Construction Today - September/October 2015 - (Page 14)

BUILDING CODES of new technology ยป Development and building systems support the use of wood. A CRITICAL CODE C The building community can lower environmental impacts. BY JOHN "BUDDY" SHOWALTER iting sustainable, economic and energy efficiency advantages, a movement to build taller with wood is gaining traction around the world. Development of new technology and building systems are supporting the use of wood in more applications, and its benefits are being recognized through updates to building codes. Today, builders have the opportunity to operate within the parameters of the recently approved 2015 International Building Code (IBC), which is beginning to be adopted in 14 CONSTRUCTION-TODAY.COM SEPTEMBER/OCTOBER 2015 various jurisdictions all over the United States. Others are closely following research and testing that in the future will enable us to join other countries where buildings over 10 stories are being built with mass timber. Understanding all updates reflected in each new edition of the IBC, and how to engage in and influence change in future codes, can be intimidating for professionals in construction and building design. There are several ways the building design community can be involved in the process. First and foremost, builders should famil- iarize themselves with current building code requirements and design guides. Having a clear understanding of the current landscape can help inform you on how to engage in both the model building code development process as well as the code-change processes put in place by individual states. 2015 International Building Code The IBC is in use in 50 states, the District of Columbia, Guam, Northern Marianas Islands, the U.S. Virgin Islands and Puerto Rico. In June 2014, the 2015 version of the http://www.CONSTRUCTION-TODAY.COM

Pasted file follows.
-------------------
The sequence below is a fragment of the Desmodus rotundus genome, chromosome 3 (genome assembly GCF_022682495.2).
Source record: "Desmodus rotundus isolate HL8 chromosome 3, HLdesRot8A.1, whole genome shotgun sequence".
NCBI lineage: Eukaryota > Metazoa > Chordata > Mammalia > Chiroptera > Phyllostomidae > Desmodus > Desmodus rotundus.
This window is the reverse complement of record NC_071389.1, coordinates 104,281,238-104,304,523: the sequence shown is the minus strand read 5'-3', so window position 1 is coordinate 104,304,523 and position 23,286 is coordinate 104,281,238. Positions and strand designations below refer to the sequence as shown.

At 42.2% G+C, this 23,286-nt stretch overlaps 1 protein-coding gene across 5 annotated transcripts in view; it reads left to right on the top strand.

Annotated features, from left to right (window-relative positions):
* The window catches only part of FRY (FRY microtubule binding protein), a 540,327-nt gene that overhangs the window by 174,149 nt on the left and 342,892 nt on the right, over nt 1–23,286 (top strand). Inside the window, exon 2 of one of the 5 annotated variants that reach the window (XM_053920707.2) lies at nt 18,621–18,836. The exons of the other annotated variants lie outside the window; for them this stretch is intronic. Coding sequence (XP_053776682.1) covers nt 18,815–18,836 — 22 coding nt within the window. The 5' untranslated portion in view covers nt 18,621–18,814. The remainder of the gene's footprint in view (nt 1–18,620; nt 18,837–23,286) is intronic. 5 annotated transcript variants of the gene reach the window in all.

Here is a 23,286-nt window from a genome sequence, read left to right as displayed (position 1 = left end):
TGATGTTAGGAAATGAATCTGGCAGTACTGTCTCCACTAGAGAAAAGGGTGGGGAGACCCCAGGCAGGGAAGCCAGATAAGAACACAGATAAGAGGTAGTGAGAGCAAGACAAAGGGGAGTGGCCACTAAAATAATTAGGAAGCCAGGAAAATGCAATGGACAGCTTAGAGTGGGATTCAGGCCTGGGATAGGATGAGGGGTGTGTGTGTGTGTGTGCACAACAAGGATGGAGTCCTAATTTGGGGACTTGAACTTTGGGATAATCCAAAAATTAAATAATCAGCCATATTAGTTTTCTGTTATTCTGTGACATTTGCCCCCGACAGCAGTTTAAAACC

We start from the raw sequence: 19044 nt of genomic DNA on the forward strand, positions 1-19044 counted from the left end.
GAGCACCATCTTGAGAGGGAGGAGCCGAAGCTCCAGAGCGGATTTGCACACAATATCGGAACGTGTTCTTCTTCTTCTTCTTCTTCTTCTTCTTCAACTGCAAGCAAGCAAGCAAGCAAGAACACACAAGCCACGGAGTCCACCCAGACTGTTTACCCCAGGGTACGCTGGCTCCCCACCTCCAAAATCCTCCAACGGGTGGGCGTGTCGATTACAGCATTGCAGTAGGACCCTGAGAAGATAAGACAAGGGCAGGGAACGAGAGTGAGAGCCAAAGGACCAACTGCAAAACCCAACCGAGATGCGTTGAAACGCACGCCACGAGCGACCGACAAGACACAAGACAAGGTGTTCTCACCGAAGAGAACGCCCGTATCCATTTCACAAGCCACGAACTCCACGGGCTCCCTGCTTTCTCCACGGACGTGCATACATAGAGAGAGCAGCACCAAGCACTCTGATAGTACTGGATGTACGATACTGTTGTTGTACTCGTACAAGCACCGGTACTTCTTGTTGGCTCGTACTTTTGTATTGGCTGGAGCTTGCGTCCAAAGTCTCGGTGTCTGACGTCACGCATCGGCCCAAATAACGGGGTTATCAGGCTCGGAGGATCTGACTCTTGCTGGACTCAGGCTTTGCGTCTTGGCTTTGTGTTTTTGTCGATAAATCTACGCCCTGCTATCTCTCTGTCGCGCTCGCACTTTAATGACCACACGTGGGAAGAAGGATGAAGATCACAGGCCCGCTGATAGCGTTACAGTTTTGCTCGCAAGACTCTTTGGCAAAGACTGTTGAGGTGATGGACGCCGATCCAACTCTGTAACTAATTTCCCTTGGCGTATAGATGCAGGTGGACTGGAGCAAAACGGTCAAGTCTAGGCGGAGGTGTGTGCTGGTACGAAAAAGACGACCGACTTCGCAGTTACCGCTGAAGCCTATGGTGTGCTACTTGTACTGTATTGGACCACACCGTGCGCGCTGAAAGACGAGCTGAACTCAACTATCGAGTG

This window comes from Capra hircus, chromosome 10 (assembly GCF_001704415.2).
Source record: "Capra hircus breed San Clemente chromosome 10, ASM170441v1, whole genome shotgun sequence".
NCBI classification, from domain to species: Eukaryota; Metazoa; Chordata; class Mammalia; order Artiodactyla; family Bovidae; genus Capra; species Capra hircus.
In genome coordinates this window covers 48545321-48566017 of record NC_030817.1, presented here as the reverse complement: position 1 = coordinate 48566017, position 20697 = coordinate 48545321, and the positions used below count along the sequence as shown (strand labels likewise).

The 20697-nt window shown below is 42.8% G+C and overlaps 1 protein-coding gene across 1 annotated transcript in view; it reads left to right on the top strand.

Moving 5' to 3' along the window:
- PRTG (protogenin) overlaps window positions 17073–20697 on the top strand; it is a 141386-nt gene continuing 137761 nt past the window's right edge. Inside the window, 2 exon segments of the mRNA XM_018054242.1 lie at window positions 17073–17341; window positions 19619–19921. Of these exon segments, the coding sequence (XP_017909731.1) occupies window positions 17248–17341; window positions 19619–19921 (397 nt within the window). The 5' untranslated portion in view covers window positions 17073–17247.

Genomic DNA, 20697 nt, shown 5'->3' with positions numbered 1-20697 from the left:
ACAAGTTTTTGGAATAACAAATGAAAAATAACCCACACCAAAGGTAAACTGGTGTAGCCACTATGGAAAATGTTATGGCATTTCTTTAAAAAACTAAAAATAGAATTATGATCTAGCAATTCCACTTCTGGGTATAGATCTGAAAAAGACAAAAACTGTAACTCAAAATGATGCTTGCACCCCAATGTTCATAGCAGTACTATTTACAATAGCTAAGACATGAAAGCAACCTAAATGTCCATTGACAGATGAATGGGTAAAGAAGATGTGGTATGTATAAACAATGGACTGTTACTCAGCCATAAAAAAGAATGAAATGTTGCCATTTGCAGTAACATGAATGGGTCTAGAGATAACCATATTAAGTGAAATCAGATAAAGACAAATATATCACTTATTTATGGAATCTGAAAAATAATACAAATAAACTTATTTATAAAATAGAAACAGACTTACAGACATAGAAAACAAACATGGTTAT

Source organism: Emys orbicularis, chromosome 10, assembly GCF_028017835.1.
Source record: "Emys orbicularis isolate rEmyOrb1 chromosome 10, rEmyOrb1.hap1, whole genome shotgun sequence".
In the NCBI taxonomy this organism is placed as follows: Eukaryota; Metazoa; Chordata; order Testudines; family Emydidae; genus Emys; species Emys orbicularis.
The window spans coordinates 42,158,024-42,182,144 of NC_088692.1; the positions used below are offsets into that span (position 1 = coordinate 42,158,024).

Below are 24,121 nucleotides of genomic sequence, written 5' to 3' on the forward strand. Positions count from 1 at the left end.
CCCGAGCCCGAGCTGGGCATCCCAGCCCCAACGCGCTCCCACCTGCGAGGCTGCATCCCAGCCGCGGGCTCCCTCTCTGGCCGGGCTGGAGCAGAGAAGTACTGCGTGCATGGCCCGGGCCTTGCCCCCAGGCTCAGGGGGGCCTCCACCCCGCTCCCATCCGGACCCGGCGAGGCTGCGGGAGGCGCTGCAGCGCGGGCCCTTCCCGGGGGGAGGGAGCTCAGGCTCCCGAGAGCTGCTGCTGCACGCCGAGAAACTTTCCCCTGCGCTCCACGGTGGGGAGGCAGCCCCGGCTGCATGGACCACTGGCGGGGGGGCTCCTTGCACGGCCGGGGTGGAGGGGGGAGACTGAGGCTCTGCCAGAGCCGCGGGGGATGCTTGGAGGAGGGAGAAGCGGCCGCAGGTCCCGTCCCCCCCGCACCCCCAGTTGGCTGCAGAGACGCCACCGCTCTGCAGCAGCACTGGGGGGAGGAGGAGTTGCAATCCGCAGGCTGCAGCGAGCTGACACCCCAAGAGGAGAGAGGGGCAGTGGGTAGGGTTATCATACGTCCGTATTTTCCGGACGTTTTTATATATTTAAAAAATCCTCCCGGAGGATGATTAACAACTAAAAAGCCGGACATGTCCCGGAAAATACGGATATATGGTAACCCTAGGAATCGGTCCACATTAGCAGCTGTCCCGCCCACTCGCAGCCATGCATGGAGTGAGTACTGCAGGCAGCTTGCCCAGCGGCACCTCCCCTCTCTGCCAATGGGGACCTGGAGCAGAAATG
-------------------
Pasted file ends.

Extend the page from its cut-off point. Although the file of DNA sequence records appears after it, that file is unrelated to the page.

Table of Contents for the Digital Edition of Construction Today - September/October 2015


Construction Today - September/October 2015